U.S. health regulators are seeking stronger warnings about the risk of pancreatitis after the deaths of two patients taking Amylin Pharmaceuticals' injectable diabetes drug Byetta, sending the company's shares down as much 16 percent.
The Food and Drug Administration Monday said it had received six reports of hemorrhagic or necrotizing pancreatitis requiring hospitalization. Two of the patients died and the four others were recovering at the time of the reports.
The FDA said it was working with Amylin "to add stronger, more prominent warnings in the product label." Amylin co-markets the drug—one of the most successful new diabetes medicines in recent years—with Eli Lilly.
Amylin's shares were down about 15 percent at $28.95 in afternoon trading on the Nasdaq, while Eli Lilly's shares fell 1.7 percent to $47.92 on the New York Stock Exchange.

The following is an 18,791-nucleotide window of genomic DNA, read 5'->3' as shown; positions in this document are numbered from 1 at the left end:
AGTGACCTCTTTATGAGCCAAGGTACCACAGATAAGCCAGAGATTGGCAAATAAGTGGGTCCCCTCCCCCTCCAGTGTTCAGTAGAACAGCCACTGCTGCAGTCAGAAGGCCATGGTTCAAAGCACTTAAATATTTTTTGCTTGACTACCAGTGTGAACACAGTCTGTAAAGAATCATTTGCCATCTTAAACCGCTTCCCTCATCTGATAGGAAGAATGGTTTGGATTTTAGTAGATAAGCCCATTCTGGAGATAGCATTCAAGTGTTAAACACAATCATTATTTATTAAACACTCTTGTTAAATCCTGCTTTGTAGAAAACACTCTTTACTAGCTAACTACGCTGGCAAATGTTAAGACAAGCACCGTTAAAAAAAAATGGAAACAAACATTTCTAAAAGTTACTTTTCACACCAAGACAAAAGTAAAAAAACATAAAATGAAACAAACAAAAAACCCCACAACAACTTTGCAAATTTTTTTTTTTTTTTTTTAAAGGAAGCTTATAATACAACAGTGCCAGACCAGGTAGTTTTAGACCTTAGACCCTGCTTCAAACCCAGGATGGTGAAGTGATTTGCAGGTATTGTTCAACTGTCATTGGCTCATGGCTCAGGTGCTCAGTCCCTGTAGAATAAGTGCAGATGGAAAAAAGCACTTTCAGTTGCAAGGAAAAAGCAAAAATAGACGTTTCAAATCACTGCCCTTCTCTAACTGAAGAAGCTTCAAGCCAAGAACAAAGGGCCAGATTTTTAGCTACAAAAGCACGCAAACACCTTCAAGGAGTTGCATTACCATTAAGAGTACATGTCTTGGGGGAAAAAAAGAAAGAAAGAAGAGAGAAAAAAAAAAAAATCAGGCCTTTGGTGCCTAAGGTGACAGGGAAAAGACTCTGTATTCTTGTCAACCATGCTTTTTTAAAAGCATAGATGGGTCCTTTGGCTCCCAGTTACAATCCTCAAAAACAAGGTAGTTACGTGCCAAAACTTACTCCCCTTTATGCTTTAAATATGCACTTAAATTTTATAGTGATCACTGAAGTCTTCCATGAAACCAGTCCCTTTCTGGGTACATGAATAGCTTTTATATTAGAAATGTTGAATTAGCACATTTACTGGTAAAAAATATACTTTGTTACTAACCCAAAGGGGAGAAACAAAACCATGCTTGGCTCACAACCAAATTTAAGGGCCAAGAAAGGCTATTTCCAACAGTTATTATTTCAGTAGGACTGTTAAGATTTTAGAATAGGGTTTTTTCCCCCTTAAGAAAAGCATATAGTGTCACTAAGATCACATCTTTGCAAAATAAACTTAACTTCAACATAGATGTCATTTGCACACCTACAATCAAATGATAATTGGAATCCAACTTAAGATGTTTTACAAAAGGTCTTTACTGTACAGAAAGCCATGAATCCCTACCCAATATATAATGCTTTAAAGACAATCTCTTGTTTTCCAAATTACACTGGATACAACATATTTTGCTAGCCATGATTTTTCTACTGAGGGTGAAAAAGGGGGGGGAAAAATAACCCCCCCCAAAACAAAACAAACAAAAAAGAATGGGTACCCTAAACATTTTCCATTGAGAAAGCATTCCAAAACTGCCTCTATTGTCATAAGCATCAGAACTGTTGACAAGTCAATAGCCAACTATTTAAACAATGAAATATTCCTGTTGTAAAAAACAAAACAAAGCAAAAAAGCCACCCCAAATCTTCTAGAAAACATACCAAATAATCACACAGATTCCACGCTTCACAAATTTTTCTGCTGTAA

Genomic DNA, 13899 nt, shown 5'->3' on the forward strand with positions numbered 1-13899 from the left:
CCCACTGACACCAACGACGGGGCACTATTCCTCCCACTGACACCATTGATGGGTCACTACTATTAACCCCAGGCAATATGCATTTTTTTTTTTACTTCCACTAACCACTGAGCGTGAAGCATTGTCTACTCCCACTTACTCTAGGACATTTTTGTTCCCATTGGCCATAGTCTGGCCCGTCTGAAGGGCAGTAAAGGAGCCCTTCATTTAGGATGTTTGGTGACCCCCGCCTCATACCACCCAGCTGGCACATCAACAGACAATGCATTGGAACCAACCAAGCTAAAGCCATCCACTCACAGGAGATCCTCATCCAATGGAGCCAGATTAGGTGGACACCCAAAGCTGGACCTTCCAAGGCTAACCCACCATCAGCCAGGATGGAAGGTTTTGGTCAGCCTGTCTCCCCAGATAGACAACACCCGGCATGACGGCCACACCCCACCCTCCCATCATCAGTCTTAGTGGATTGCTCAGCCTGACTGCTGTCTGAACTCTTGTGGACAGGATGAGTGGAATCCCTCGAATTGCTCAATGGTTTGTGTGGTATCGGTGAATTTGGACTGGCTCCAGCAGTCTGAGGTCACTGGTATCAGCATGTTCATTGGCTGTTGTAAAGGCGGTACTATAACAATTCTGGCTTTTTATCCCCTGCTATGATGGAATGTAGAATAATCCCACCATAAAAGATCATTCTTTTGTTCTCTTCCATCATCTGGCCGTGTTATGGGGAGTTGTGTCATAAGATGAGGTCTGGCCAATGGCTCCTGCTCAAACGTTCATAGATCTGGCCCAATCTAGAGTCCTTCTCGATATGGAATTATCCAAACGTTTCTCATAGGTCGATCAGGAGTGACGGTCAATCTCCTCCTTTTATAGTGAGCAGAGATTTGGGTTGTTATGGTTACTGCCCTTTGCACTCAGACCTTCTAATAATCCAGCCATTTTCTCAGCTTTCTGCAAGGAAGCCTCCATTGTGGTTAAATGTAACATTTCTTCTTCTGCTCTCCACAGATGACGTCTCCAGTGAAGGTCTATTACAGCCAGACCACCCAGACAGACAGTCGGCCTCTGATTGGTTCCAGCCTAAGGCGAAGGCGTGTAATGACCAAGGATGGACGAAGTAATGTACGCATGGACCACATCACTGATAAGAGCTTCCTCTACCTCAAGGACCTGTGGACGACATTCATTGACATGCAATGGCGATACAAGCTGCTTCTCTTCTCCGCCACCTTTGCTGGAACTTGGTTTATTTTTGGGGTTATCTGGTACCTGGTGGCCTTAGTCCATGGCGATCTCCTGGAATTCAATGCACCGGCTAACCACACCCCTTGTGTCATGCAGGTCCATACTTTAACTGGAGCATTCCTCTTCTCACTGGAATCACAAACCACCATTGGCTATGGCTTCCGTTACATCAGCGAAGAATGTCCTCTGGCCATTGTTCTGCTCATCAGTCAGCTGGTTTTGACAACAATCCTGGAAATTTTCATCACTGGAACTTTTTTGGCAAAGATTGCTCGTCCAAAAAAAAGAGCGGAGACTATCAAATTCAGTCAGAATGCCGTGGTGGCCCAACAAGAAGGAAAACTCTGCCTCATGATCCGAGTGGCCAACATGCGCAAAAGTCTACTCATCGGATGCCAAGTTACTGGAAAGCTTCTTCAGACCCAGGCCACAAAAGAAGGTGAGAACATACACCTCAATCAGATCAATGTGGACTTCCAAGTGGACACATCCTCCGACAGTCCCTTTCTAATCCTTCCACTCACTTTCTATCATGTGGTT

Pancreatitis is an inflammation of the pancreas, which helps aid in digestion by releasing vital hormones. The condition usually subsides quickly, according to the Merck Manual of Medical Information.
Complications or death are rare, Amylin and Lilly said in a statement. Rates of such problems are about as common in patients taking the drug as in others who have pancreatitis.
In October, the FDA said it had reviewed 30 reports of pancreatitis in patients being treated with Byetta. At the time, Amylin agreed to add information about the risk on its drug label and to alert doctors about the problem.
It was not immediately clear if the FDA would order new so-called "black box'' warnings, the strongest type available, and representatives for the agency could not immediately be reached.
The companies said they would work with the agency to update the drug's label.